A December 1928 Vogue article titled Fashion: A Jewels Song From Paris exclaimed that, ‘A woman of a clearly exotic type may exaggerate the number, the richness, and the originality of her jewels. Another, whose profile is classic, will wear only diamonds mounted with simple severity.’ At the time that this sautoir was created by Cartier London, the colorful, Eastern-inspired jewels of the 1920s were giving way to the bold, exclusively diamond-encrusted pieces of the 1930s.
As this was a period when it was the changing fashions and roles of women that dictated changing trends and tastes, it is important to consider the woman who would have worn this piece. Her independence is illustrated by the bold and rare choice of aquamarine, and the ease with which the piece may be worn; the symmetrical design of the pendant and the flexible cord from which it hangs suggests the owner donned the columnar fashions of the day, the pendant designed to move freely while enjoying the new sounds of jazz; the diamond-set clasp suggests she likely had the fashionable bob-style haircut of the day, allowing observers to get a last bit of sparkle as they took a second look. It is also possible, due to the unique stone choice and design of the sautoir, that this was specially commissioned to adorn a particular frock, perhaps a custom creation by Coco Chanel.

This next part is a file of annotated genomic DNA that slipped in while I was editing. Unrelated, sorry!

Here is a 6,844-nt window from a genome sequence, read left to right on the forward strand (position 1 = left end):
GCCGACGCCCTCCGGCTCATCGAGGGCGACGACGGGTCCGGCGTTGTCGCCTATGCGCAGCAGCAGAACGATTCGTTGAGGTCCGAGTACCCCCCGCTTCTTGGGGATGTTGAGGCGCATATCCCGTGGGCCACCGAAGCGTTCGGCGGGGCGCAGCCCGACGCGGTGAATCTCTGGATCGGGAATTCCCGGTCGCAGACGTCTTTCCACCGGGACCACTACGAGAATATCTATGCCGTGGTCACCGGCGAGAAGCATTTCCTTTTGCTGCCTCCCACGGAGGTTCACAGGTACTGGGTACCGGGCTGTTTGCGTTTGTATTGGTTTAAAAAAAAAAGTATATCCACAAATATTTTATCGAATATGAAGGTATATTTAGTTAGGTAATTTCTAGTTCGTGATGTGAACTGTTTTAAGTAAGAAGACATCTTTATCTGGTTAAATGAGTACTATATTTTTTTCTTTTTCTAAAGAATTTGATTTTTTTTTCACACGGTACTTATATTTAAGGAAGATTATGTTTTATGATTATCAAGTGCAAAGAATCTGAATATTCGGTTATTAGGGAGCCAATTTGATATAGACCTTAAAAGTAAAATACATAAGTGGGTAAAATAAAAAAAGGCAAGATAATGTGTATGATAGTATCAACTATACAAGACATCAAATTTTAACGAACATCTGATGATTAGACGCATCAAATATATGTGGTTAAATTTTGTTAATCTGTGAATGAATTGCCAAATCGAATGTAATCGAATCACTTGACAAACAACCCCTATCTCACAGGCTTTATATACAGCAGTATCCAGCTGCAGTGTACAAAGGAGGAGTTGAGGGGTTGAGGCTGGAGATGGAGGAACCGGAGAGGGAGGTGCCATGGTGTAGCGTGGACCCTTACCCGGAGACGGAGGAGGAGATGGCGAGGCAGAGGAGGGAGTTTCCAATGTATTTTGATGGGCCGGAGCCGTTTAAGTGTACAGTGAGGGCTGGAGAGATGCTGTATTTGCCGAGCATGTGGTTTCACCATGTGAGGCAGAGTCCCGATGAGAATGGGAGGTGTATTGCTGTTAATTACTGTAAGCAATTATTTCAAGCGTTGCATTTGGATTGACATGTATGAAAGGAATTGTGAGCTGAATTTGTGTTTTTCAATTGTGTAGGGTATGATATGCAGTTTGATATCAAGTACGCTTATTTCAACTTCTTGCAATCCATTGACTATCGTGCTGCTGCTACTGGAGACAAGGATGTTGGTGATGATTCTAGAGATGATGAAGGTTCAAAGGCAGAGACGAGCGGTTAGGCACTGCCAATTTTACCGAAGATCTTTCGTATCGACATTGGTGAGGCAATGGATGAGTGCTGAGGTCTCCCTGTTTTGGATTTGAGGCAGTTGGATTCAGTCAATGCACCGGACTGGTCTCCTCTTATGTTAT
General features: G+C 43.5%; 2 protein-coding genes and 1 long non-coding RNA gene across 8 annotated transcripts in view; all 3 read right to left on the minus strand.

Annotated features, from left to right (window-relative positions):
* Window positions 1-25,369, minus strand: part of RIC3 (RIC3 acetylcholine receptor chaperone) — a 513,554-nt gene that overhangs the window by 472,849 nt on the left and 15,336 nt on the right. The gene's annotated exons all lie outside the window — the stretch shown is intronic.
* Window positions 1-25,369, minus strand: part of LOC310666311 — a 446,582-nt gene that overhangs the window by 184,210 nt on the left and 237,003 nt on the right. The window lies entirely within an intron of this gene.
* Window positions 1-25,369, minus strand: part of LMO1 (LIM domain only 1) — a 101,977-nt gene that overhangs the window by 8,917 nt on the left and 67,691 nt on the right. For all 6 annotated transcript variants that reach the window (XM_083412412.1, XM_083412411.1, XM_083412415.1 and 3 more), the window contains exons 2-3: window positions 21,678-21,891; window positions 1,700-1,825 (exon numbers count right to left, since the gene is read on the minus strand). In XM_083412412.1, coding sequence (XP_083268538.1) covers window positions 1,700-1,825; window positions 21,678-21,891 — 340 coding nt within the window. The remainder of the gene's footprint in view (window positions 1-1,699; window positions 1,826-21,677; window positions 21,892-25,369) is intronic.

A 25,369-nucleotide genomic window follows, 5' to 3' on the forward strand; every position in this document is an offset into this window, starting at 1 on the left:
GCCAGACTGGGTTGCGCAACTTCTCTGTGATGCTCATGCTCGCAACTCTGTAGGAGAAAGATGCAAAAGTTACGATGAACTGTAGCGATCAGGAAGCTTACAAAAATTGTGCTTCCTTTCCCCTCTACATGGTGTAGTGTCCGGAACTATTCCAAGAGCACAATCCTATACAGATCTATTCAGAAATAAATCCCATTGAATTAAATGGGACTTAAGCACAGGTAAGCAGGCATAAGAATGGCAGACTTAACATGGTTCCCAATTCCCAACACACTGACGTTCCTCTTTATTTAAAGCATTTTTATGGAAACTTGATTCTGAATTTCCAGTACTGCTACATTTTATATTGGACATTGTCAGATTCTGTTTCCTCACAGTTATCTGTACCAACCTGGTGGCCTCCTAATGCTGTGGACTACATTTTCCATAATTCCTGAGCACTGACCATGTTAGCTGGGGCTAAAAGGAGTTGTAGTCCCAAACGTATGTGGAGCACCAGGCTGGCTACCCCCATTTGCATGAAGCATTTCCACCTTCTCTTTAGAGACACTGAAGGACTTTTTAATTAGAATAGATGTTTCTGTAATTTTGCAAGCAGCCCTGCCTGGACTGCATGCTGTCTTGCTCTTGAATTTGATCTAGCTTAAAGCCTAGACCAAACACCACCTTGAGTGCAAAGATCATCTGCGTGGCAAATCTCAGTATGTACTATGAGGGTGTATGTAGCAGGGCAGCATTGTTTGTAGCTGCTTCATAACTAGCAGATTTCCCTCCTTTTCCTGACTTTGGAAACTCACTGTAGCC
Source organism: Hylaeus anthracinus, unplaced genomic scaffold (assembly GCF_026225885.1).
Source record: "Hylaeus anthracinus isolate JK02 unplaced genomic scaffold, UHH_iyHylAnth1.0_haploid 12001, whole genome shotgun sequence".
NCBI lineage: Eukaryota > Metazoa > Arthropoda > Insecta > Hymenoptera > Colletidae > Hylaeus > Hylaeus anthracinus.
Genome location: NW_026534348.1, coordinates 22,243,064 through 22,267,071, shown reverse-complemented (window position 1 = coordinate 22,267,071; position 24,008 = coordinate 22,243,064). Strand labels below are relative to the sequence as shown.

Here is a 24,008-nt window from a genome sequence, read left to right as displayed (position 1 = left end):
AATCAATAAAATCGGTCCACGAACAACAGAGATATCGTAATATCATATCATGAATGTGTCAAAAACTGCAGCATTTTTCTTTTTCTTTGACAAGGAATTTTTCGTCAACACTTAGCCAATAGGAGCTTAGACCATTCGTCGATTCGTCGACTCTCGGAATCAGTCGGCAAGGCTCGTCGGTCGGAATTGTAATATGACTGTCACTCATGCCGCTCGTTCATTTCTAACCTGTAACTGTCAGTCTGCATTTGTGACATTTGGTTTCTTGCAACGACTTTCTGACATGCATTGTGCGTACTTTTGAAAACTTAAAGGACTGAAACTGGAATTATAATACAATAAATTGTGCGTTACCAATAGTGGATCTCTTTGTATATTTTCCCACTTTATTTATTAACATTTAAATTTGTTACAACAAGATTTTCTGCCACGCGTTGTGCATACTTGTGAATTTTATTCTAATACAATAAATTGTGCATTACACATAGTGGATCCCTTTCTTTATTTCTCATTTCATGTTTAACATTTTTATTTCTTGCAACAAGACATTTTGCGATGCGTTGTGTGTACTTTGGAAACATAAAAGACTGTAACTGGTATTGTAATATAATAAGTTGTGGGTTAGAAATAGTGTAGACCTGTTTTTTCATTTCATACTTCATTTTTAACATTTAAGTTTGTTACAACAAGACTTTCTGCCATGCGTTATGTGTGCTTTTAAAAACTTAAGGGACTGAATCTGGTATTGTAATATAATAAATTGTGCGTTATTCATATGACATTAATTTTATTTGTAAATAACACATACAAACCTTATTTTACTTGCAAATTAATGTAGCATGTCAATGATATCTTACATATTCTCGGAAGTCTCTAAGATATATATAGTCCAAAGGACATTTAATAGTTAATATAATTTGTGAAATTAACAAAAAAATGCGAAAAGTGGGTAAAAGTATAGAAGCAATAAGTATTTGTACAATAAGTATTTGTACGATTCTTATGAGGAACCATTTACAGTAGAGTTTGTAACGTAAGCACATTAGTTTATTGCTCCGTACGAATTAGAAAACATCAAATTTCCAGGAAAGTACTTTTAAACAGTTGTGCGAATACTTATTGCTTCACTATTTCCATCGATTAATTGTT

Aquamarine jewels by Cartier are especially rare, and only a few known examples in the Cartier Collection exist. The present lot joins those designs created for the coronation of King George VI and for Elsie de Wolfe in illustrating the design firm’s strength in using the ocean-hued stone to create striking jewels, perfect in balance and symmetry.
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